The difference between an intolerance and an allergy?
It is almost seen as trendy for some people to claim they have an intolerance or allergy, thanks to the rise in gluten-free diets, the idea that dairy causes acne and that soy is hormone-ridden, amongst other things. For example, someone eating lots of chocolate over Christmas and getting spots may blame their poor skin on the dairy from the chocolate and claim they have an intolerance or allergy, ignoring the fact that they have been drinking much more than usual and perhaps have passed out before washing their face..
With such claims being spewed out so frequently, it’s no wonder individuals take to avoiding these foods, normally in the form of feigning some form of allergy or intolerance.
Furthermore, in light of the recent confessions from Burger King about their new “plant-based” item, it is important to understand how critical allergies can be.
But what is the difference, and why is it so important that this is known?
An intolerance is defined by the NHS as a ‘difficulty digesting certain foods and having an unpleasant physical reaction to them’, the unpleasant physical reaction normally manifesting as stomach pain, bloating, wind and/or diarrhoea, and skin rashes. These tend to occur a few hours after consuming the intolerable food.
Intolerances are normally diagnosed by running food elimination diets, whereby an individual excludes food items one by one and keeps a record of what they’ve eaten and how they feel after eating it, looking for any patterns of symptoms with particular foods.
Intolerances can be painful, but are rarely severe and never fatal.
Allergies are very different to intolerances, and can often be fatal (i.e. the Pret fiasco of 2018!). An allergy is defined by the NHS as ‘a reaction produced by the body's immune system when exposed to a normally harmless substance’. There are 14 ‘major’ allergens, which are always listed in bold on ingredients lists. These are: Celery, Gluten, Crustaceans, Eggs, Fish, Lupin, Milk, Molluscs, Nuts, Peanuts, Sesame Seeds, Soya, and Sulphur Dioxide.
Allergies occur when antibodies deem a harmless protein on food/drink, or any substance to be harmless. This triggers the body’s immune system to try to ‘fight off’ the “harmful” substance, leading to symptoms such as sneezing, a runny/blocked nose, red/itchy/watery eyes, wheezing and coughing, a red, itchy rash and worsening of asthma or eczema symptoms.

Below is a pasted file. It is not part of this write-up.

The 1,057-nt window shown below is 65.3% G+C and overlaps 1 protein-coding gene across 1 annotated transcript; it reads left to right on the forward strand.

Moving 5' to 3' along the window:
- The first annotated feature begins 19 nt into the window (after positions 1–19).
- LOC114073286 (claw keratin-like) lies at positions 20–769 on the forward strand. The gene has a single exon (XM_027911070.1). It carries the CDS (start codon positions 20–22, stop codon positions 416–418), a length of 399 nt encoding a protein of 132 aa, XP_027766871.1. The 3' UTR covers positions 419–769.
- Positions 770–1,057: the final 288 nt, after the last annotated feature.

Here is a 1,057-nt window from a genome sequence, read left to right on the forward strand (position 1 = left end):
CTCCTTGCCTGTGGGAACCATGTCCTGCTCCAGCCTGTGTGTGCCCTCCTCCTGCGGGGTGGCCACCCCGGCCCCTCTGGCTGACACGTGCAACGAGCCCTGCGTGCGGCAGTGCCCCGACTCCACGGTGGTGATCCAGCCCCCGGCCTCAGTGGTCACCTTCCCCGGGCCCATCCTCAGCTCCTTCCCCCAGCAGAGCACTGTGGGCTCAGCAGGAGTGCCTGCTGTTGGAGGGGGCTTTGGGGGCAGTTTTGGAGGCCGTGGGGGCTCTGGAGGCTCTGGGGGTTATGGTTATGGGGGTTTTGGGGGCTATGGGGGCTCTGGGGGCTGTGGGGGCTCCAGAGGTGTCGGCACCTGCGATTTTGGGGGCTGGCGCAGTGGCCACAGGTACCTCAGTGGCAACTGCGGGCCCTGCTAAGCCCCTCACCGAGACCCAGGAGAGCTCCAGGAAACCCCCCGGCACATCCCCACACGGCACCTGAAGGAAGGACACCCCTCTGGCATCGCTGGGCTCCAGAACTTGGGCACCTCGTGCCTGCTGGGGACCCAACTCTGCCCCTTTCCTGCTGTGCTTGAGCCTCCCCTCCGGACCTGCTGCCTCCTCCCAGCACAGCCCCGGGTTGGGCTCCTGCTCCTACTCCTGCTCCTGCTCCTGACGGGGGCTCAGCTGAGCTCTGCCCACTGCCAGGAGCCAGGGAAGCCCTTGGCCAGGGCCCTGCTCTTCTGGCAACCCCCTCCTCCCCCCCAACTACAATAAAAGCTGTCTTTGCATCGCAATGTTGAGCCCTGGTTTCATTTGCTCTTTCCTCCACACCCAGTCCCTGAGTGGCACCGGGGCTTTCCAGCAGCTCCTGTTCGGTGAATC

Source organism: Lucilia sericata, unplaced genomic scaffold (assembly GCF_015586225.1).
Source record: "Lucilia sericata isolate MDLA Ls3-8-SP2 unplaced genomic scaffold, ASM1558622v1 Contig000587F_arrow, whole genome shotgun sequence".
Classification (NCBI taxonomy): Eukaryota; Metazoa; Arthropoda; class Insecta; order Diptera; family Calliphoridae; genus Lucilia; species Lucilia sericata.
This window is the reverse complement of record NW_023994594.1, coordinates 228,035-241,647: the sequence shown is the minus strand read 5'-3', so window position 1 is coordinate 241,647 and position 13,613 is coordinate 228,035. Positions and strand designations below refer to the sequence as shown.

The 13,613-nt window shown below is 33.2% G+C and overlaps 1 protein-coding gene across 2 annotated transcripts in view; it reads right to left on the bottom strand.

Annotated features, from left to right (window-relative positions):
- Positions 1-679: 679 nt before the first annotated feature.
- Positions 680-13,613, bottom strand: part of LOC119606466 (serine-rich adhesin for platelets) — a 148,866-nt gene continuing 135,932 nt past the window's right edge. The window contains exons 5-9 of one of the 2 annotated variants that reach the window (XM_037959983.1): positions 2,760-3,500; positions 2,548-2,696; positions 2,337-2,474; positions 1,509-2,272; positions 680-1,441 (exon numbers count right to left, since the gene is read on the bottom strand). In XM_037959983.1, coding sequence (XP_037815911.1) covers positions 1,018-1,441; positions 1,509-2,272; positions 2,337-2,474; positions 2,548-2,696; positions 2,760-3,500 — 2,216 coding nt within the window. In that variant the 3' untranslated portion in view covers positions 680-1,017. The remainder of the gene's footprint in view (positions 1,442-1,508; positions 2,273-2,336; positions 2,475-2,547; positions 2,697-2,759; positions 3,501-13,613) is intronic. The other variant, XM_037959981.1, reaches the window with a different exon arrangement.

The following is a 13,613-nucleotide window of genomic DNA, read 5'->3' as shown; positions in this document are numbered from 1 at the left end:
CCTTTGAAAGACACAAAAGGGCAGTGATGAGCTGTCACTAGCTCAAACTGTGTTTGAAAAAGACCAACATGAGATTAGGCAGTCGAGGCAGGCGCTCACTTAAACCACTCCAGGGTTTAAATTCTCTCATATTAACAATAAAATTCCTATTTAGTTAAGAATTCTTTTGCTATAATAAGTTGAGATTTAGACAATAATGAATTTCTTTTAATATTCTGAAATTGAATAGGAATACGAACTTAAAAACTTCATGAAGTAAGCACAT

Severe allergic reactions are known as anaphylaxis - these are extremely serious and can be fatal, and always need some form of medical intervention (whether that be via EpiPen or an A&E trip). Anaphylaxis symptoms include: feeling lightheaded/faint, breathing difficulties, wheezing, a fast heartbeat, clammy skin, confusion and anxiety, collapsing/losing consciousness, and sometimes hives, feeling/being sick, swelling or stomach pain.
Symptoms of allergies and intolerances have very little overlap, and so can often be determined by assessing the symptoms an individual is presenting with.
So why is it so important to understand the difference?
Allergies can be fatal, whereas, as uncomfortable as symptoms of intolerances can be, the intolerance itself is never fatal. Therefore, it is greatly important the difference is known, as accidentally exposing someone to something they are intolerant to will, as stated, be uncomfortable, but it will not be fatal. Carelessness and/or laziness of restaurant workers, for example, could be fatal if they mistake an allergy for an intolerance - for someone with anaphylaxis, even a trace of the food they are allergic to could be fatal (again - Pret 2018!). Knowing the difference and being able to apply the terms correctly will start to reduce the carelessness exhibited by some around allergies, thinking that people are overreacting. ‘Intolerance’ and ‘allergy’ are not synonymous, so it is important to understand the differences and use the relevant term.